Monday, August 31, 2015

Company in Atlanta fined almost $120,000 for indifference to the safety of temporary workers

OSHA has issued 2 repeat, 2 serious, and 1 other-than-serious violation to American Air Filter Co. Inc., doing business as AAF International after conducting an inspection at their facility at 2624 Weaver Way, Atlanta, Georgia 30340.

American Air Filter employs temporary workers from two staffing agencies: JTJ Staffing Inc., doing business as True Staffing; and JEZ Staffing Inc., doing business as Microtech Staffing. OSHA did not issue citations to the staffing agencies.

An inspection found that the company failed to provide proper machine guarding to protect employees from amputation hazards and did not follow procedures to prevent machinery from starting up unexpectedly during maintenance and servicing.

“This is the second significant enforcement action we’ve conducted at AAF International in the last six months,” said Bill Fulcher, director of OSHA’s Atlanta-East Area Office. “We found the same type of hazards during a recent inspection in a different area at the same plant.”

“Management continues to allow workers to clean equipment without following safety procedures and without guards being properly installed. This company needs to address all workplace hazards, not just the ones for which penalties have been proposed.”

On Aug. 21, OSHA proposed fines of $119,900 against the company. American Air Filter Co. Inc. is currently in OSHA’s Severe Violator Enforcement Program for demonstrating indifference to its OSH Act obligations to provide a safe and healthful workplace for employees.



The company has 15 business days from receipt of the citations and proposed penalties to comply, request a conference with OSHA’s area director or contest the findings before the Occupational Safety & Health Review Commission.

Police in Metro Atlanta and Georgia underpaid?

Pay for police in Georgia is around the lowest in the nation.

In 2014, police officers in the Atlanta metro area received average annual pay of $41,430, well below the average pay for comparable work done by officers in the Charlotte, N.C., and Dallas, Texas, metropolitan areas according to data from the U.S. Bureau of Labor Statistics Occupational Employment Statistics.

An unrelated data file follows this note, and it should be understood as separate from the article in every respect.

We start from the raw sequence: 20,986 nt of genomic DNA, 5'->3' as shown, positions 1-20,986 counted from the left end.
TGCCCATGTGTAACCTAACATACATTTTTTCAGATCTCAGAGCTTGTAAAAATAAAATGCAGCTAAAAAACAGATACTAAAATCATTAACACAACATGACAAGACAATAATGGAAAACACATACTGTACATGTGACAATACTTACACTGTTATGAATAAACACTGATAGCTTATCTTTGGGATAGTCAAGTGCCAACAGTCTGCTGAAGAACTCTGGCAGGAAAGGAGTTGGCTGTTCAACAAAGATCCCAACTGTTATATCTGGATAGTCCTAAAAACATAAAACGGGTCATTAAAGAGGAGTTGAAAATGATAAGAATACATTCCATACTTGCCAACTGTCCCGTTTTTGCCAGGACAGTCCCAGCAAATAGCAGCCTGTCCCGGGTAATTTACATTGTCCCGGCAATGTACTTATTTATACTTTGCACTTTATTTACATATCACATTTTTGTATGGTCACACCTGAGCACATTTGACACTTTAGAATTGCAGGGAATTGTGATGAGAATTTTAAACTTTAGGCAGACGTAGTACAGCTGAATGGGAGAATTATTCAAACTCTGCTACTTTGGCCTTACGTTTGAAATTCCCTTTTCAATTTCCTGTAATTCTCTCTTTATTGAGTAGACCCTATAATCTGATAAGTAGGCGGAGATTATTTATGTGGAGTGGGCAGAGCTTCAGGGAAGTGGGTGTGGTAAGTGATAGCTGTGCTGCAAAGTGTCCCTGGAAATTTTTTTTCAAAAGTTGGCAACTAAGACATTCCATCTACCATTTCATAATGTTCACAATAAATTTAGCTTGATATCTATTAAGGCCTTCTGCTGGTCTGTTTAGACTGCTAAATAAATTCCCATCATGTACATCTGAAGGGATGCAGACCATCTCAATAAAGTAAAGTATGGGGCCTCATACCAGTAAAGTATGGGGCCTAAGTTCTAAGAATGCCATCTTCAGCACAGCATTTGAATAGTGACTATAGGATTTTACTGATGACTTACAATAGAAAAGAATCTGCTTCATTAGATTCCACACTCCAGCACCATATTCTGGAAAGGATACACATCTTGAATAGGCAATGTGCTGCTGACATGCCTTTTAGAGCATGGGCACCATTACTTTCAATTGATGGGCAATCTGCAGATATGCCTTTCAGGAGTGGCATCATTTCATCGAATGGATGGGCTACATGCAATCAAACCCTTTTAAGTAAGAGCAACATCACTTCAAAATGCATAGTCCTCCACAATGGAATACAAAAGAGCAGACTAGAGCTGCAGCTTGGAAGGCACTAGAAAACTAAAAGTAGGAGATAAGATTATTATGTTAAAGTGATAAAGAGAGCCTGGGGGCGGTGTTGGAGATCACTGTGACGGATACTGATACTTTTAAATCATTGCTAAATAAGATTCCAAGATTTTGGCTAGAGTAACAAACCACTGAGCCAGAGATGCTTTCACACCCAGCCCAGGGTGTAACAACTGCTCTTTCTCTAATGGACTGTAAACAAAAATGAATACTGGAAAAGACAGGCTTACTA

In the Charlotte area, police received an average of $48,150, while in the Dallas area officers were paid an average of $59,840. Both areas have been used by the AJC as benchmarks to compare Atlanta’s economic progress over the past year.

Low pay in the Atlanta Police Department has been highlighted in news articles running in The Atlanta Journal-Constitution that have focused on Atlanta police officers’ effort to gain a pay raise under Mayor Kasim Reed.

The low pay is showing up in turnover and lower morale among APD officers according to people interviewed by the AJC.

Police Statewide Georgia

While some officers may choose to switch to other jurisdictions in the state for higher pay, the unfortunate reality is that the low pay for Atlanta officers also reflects the low pay statewide for police in Georgia, which averaged $38,250.

In 2014, only Mississippi, with salaries averaging $32,740, reported lower average pay for police officers statewide than Georgia.  Pay for police in Arkansas at $37,730 and South Carolina at $38,630 were comparable to pay in Georgia.

Average salaries for police in the other 46 states all exceeded the average pay in Georgia.
For police looking to relocate to a higher paying state, New Jersey recorded the highest average pay for police at $88,530. Other states with high average pay included California, Alaska, New York, and Washington.

Firefighters

While pay for firefighters in the Atlanta metro area and statewide Georgia is also low, their pay relative to other areas is less dramatic.

Firefighters in the Atlanta metro area averaged $35,640 in 2014, while those employed in the Charlotte area averaged $34,930 and those employed in the Dallas metro received $50,390.

Statewide, Georgia firefighters averaged $33,810, and although among the 10 lowest paid in the nation, still equal or above 8 other states, including West Virginia, which recorded the nation’s lowest pay at $29,180.

New Jersey firefighters came in highest at $77,550 followed by firefighters in New York, California, and Washington.